- Cinnamon Oil: Sri Lanka has a long history of producing and exporting cinnamon essential oils, particularly bark oil and leaf oil. Leaf oil contains a higher amount of eugenol, while bark oil primarily consists of cinnamaldehyde.
- Leaf Oil: Steam-distilled from collected leaves and twigs, it contains a higher amount of eugenol (68-87%) and a lesser amount of cinnamaldehyde (0.5-1%).
- Bark Oil: Steam-distilled from cinnamon bark, it contains mainly cinnamaldehyde (63-75%) and eugenol (2-13%).
- Cassia Oil: Unlike Ceylon cinnamon, cassia oil is distilled from a mixture of various parts of the tree, resulting in a single type of oil.
Benefits of Cinnamon
- Treatment for Diabetes: Studies have shown that cinnamon helps control blood sugar levels. Consumption of this spice is associated with a decrease in fasting plasma glucose, total cholesterol, LDL-C, and triglyceride levels, as well as an increase in HDL-C levels.
- For High Blood Pressure: Cinnamon’s chemical components positively affect the circulatory system, leading to lower blood pressure. Research has shown its notable reduction in systolic and diastolic blood pressure.
- Cholesterol-Lowering Effect: Cinnamon has been found to lower cholesterol levels. Multiple human and animal studies confirm its effectiveness in reducing mean fasting serum glucose, triglyceride, and LDL cholesterol levels.
- Weight Loss: Cinnamon, in conjunction with a controlled eating plan and regular exercise, can support weight loss efforts due to its insulin-boosting and related abilities. Studies have shown its potential fat-lowering effects.
Side Effects and Safety
True cinnamon is a safe spice commonly used in traditional Sri Lankan dishes. The US Department of Health suggests a safe intake of up to 6 grams daily for 6 weeks or less if consumed as a supplement.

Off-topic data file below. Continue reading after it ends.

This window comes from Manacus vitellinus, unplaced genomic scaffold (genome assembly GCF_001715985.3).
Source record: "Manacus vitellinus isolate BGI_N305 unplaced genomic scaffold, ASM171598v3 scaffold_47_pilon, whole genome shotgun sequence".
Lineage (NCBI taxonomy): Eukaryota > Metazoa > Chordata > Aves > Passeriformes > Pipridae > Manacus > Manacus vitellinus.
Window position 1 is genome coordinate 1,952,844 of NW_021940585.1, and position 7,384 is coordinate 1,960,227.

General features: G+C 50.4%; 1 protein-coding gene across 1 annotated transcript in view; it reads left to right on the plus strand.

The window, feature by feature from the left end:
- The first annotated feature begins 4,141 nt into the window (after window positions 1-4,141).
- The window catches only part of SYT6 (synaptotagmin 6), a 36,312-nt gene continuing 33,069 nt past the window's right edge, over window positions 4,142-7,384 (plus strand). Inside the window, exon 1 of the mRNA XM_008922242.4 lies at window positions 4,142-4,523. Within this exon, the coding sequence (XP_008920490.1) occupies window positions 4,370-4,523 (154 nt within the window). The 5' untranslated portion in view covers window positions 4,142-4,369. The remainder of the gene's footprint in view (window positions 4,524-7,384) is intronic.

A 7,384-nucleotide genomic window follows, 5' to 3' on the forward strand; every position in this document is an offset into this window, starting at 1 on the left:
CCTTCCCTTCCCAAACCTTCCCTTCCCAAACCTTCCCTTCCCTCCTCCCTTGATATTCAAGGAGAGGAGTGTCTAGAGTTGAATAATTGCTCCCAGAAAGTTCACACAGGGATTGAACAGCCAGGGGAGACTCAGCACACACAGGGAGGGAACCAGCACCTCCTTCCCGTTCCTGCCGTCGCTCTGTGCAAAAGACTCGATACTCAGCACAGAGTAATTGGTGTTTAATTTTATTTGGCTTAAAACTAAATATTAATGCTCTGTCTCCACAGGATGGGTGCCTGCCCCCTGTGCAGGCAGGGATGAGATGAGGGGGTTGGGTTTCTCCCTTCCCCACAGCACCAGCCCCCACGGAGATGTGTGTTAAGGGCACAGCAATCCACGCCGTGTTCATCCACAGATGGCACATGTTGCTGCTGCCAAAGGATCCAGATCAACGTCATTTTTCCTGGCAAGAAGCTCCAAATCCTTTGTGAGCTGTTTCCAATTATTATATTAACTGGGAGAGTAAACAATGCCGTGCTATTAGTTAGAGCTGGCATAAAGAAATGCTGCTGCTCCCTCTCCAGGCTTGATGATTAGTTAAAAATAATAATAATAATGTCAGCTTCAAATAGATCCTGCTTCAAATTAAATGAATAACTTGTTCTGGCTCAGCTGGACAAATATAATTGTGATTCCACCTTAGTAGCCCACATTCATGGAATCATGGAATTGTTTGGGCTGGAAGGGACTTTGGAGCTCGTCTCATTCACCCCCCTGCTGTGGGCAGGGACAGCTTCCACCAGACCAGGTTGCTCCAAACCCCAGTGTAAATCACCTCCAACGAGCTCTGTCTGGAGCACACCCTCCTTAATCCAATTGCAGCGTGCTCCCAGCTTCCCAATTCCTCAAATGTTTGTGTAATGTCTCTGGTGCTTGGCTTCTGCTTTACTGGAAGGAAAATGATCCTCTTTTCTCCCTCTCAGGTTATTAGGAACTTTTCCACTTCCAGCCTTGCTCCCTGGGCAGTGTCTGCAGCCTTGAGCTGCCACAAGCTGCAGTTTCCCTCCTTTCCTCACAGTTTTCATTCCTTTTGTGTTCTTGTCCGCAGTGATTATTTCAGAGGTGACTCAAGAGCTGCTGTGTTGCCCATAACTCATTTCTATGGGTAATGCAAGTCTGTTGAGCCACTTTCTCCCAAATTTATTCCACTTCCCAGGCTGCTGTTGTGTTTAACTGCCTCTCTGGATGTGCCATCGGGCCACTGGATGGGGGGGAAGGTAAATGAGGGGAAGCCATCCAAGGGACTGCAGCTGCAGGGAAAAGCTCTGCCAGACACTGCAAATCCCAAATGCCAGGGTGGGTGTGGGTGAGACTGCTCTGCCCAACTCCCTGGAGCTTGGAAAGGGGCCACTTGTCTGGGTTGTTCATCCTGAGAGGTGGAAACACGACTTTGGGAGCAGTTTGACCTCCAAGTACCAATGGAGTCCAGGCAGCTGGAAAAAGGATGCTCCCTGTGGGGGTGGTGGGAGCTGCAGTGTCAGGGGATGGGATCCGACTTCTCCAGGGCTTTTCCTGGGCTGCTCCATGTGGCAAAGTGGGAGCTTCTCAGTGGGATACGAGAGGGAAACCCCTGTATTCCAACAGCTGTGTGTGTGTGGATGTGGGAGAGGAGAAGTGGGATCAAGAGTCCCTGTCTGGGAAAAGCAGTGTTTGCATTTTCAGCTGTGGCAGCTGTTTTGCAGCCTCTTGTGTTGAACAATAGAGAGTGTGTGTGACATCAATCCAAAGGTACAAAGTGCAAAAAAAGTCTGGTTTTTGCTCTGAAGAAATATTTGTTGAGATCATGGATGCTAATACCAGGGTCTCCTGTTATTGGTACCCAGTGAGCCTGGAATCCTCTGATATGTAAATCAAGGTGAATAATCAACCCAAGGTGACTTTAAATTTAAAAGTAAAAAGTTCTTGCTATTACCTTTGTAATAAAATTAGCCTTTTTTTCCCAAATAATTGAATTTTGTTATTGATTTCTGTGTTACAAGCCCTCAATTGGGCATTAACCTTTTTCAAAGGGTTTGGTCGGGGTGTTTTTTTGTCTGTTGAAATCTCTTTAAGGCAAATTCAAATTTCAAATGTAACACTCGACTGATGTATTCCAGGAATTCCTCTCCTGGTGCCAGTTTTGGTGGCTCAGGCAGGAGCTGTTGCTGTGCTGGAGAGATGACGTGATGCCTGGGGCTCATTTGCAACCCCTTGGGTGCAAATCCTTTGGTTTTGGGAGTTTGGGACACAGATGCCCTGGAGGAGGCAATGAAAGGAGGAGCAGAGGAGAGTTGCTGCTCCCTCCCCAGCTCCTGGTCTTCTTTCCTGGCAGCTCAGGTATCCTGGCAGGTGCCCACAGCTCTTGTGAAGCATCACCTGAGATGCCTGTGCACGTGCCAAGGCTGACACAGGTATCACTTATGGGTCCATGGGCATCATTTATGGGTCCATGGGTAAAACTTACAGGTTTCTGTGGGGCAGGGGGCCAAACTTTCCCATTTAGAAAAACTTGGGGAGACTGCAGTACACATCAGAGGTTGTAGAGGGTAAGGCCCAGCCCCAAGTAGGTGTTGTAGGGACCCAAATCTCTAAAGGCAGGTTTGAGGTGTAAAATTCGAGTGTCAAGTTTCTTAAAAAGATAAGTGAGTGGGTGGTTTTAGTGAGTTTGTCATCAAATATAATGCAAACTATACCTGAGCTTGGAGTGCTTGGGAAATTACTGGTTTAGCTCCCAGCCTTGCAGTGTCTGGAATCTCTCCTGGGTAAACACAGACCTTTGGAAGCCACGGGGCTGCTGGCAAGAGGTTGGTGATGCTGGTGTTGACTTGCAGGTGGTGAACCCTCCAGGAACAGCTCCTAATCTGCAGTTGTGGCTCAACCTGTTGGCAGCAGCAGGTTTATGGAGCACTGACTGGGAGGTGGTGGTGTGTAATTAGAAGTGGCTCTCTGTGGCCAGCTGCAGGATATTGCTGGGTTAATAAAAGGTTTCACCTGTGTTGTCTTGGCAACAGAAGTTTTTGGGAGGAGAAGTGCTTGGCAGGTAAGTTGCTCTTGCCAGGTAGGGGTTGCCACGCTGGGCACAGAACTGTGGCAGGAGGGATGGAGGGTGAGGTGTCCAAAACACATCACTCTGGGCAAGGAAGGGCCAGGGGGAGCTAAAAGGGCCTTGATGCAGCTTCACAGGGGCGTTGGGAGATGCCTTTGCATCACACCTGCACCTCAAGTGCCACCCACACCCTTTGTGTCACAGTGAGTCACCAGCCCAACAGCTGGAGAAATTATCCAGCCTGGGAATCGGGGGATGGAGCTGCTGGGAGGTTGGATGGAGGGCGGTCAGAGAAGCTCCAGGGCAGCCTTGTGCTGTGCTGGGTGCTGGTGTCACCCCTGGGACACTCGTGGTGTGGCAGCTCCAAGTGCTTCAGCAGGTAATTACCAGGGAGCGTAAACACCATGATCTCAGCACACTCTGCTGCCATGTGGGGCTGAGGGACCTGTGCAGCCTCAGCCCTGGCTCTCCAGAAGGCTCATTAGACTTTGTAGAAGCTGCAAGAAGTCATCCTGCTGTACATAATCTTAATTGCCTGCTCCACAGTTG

On the other hand, Chinese cassia contains significantly higher concentrations of coumarin, which may lead to health problems if consumed regularly and in large amounts. Cassia contains approximately 1200 times more naturally occurring coumarin than Ceylon cinnamon. Coumarin is moderately toxic to the liver and kidneys. European health agencies have advised against regular consumption of cassia cinnamon due to its high coumarin content.
Where to Buy Ceylon Cinnamon
If you seek true cinnamon, Sri Lanka is the safest source, as it exclusively produces Cinnamomum verum products. However, it is crucial to differentiate true cinnamon from inferior brands like Cassia, which is commonly sold as cinnamon in conventional stores.
While Sri Lankan suppliers and growers do not typically have retail stores in other countries, some retailers import true cinnamon from Sri Lanka. Look for Sri Lankan spice shops in your country, where you will likely find true cinnamon.
Alternatively, the smartest way to purchase true cinnamon from Sri Lanka is through reputable online vendors who specifically own plantations in the country. These vendors deliver recently harvested products from Sri Lanka to customers worldwide while maintaining their reputation for selling only pure cinnamon.
When buying online, make sure to choose trustworthy sites that provide customer feedback and testimonials. These sources will ensure you receive high-quality Ceylon cinnamon with all its attached health benefits, taste, and aroma.
For more information, visit DHPL Travels and explore the world of Ceylon cinnamon.